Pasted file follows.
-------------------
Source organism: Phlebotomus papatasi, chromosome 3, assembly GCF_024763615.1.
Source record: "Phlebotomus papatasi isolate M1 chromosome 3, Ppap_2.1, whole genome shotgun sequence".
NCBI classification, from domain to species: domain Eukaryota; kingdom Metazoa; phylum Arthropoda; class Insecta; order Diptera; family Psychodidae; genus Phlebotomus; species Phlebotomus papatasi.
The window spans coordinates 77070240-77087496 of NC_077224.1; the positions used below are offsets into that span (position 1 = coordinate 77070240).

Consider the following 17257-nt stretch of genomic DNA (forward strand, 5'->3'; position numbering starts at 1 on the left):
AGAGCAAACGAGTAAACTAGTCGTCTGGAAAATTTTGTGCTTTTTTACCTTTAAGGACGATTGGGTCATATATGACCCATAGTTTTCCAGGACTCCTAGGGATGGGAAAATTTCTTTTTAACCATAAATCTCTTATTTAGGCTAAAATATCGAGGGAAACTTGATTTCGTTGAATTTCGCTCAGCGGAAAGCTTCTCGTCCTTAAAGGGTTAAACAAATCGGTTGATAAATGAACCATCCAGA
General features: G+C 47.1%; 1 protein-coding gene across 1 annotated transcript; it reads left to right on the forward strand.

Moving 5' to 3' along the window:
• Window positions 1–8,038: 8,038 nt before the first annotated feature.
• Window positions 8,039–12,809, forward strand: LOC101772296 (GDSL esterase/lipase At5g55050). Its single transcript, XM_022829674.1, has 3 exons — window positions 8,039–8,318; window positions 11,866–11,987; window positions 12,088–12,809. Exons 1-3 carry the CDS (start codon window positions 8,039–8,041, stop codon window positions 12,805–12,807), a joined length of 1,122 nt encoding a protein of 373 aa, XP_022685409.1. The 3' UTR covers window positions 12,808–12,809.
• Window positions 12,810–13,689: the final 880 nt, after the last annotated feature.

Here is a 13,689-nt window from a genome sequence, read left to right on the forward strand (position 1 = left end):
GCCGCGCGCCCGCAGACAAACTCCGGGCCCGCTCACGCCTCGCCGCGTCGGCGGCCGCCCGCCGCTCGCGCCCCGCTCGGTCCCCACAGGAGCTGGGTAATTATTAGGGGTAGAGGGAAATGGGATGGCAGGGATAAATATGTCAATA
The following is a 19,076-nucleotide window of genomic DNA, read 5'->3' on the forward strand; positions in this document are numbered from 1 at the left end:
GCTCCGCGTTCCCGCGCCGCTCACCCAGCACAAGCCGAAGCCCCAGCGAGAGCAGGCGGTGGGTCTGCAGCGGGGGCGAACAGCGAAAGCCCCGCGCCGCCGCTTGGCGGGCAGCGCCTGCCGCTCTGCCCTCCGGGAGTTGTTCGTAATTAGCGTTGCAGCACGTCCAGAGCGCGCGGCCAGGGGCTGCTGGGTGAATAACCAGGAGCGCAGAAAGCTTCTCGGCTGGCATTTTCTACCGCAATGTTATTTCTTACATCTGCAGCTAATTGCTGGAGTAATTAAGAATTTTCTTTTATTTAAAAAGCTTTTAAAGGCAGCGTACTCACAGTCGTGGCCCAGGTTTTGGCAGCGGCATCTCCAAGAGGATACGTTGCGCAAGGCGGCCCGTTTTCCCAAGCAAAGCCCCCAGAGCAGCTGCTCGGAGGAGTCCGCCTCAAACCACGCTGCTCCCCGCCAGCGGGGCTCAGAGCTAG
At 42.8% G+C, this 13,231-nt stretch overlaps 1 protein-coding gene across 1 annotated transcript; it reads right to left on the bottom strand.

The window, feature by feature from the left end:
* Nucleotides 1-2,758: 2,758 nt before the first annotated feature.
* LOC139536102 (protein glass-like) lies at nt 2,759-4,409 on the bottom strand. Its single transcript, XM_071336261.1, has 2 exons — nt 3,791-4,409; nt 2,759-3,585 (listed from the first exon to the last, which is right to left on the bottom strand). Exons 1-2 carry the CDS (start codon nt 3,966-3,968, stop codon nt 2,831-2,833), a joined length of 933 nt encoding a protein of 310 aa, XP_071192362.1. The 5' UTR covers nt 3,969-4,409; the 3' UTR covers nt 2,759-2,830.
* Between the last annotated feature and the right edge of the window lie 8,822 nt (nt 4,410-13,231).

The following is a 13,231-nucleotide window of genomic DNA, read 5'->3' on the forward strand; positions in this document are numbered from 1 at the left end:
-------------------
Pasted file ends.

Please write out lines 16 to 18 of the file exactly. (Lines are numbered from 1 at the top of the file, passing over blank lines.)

At 42.8% G+C, this 13,231-nt stretch overlaps 1 protein-coding gene across 1 annotated transcript; it reads right to left on the bottom strand.

The window, feature by feature from the left end:
* Nucleotides 1-2,758: 2,758 nt before the first annotated feature.